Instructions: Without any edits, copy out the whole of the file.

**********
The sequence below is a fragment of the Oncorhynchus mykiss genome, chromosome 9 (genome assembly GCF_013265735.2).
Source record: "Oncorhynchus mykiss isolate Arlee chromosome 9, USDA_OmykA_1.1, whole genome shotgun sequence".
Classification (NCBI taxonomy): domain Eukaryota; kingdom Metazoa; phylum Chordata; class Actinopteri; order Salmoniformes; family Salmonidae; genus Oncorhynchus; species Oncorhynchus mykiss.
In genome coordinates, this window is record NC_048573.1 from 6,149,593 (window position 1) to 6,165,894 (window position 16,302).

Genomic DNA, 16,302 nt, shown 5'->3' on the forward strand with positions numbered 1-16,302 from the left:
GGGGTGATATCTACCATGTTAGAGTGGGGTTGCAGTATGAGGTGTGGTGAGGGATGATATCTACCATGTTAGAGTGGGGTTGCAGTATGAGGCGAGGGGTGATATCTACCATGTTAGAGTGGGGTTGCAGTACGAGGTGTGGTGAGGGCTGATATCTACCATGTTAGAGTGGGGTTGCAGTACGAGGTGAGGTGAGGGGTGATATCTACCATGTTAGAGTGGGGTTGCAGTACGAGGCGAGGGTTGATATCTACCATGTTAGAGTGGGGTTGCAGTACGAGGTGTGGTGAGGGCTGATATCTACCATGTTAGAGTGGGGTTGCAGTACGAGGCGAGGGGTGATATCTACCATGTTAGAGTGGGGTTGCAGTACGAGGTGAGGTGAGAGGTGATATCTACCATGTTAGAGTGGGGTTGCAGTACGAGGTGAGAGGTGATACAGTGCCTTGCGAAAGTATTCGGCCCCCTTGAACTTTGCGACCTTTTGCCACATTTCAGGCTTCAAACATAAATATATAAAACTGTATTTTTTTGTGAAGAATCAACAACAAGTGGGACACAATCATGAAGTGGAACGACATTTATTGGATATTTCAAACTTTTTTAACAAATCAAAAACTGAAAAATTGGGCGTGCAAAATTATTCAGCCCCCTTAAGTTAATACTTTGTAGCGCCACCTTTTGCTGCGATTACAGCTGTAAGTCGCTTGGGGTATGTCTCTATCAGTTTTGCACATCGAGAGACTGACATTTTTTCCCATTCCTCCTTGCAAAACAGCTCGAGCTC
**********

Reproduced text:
The sequence below is a fragment of the Oncorhynchus mykiss genome, chromosome 9 (genome assembly GCF_013265735.2).
Source record: "Oncorhynchus mykiss isolate Arlee chromosome 9, USDA_OmykA_1.1, whole genome shotgun sequence".
Classification (NCBI taxonomy): domain Eukaryota; kingdom Metazoa; phylum Chordata; class Actinopteri; order Salmoniformes; family Salmonidae; genus Oncorhynchus; species Oncorhynchus mykiss.
In genome coordinates, this window is record NC_048573.1 from 6,149,593 (window position 1) to 6,165,894 (window position 16,302).

Genomic DNA, 16,302 nt, shown 5'->3' on the forward strand with positions numbered 1-16,302 from the left:
GGGGTGATATCTACCATGTTAGAGTGGGGTTGCAGTATGAGGTGTGGTGAGGGATGATATCTACCATGTTAGAGTGGGGTTGCAGTATGAGGCGAGGGGTGATATCTACCATGTTAGAGTGGGGTTGCAGTACGAGGTGTGGTGAGGGCTGATATCTACCATGTTAGAGTGGGGTTGCAGTACGAGGTGAGGTGAGGGGTGATATCTACCATGTTAGAGTGGGGTTGCAGTACGAGGCGAGGGTTGATATCTACCATGTTAGAGTGGGGTTGCAGTACGAGGTGTGGTGAGGGCTGATATCTACCATGTTAGAGTGGGGTTGCAGTACGAGGCGAGGGGTGATATCTACCATGTTAGAGTGGGGTTGCAGTACGAGGTGAGGTGAGAGGTGATATCTACCATGTTAGAGTGGGGTTGCAGTACGAGGTGAGAGGTGATACAGTGCCTTGCGAAAGTATTCGGCCCCCTTGAACTTTGCGACCTTTTGCCACATTTCAGGCTTCAAACATAAATATATAAAACTGTATTTTTTTGTGAAGAATCAACAACAAGTGGGACACAATCATGAAGTGGAACGACATTTATTGGATATTTCAAACTTTTTTAACAAATCAAAAACTGAAAAATTGGGCGTGCAAAATTATTCAGCCCCCTTAAGTTAATACTTTGTAGCGCCACCTTTTGCTGCGATTACAGCTGTAAGTCGCTTGGGGTATGTCTCTATCAGTTTTGCACATCGAGAGACTGACATTTTTTCCCATTCCTCCTTGCAAAACAGCTCGAGCTC